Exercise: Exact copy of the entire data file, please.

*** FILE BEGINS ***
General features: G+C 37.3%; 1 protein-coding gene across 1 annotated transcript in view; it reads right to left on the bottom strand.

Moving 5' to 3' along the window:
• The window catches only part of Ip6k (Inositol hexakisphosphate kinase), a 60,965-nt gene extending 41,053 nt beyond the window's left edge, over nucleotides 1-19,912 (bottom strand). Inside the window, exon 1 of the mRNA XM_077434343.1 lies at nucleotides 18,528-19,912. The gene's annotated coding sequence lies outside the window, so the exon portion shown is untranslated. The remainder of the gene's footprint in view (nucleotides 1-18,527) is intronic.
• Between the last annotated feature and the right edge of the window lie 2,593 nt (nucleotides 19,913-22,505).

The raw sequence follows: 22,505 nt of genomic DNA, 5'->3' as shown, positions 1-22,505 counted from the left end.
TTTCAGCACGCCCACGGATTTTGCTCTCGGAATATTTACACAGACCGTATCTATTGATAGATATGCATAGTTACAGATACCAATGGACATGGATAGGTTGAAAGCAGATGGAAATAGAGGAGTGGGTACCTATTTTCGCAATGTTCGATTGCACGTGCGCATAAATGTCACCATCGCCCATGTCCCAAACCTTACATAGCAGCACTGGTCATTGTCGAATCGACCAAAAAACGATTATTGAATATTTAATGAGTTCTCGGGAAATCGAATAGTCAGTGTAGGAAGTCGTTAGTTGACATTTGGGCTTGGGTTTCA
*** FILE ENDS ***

General features: G+C 37.3%; 1 protein-coding gene across 1 annotated transcript in view; it reads right to left on the bottom strand.

Moving 5' to 3' along the window:
• The window catches only part of Ip6k (Inositol hexakisphosphate kinase), a 60,965-nt gene extending 41,053 nt beyond the window's left edge, over nucleotides 1-19,912 (bottom strand). Inside the window, exon 1 of the mRNA XM_077434343.1 lies at nucleotides 18,528-19,912. The gene's annotated coding sequence lies outside the window, so the exon portion shown is untranslated. The remainder of the gene's footprint in view (nucleotides 1-18,527) is intronic.
• Between the last annotated feature and the right edge of the window lie 2,593 nt (nucleotides 19,913-22,505).

The raw sequence follows: 22,505 nt of genomic DNA, 5'->3' as shown, positions 1-22,505 counted from the left end.
TTTCAGCACGCCCACGGATTTTGCTCTCGGAATATTTACACAGACCGTATCTATTGATAGATATGCATAGTTACAGATACCAATGGACATGGATAGGTTGAAAGCAGATGGAAATAGAGGAGTGGGTACCTATTTTCGCAATGTTCGATTGCACGTGCGCATAAATGTCACCATCGCCCATGTCCCAAACCTTACATAGCAGCACTGGTCATTGTCGAATCGACCAAAAAACGATTATTGAATATTTAATGAGTTCTCGGGAAATCGAATAGTCAGTGTAGGAAGTCGTTAGTTGACATTTGGGCTTGGGTTTCA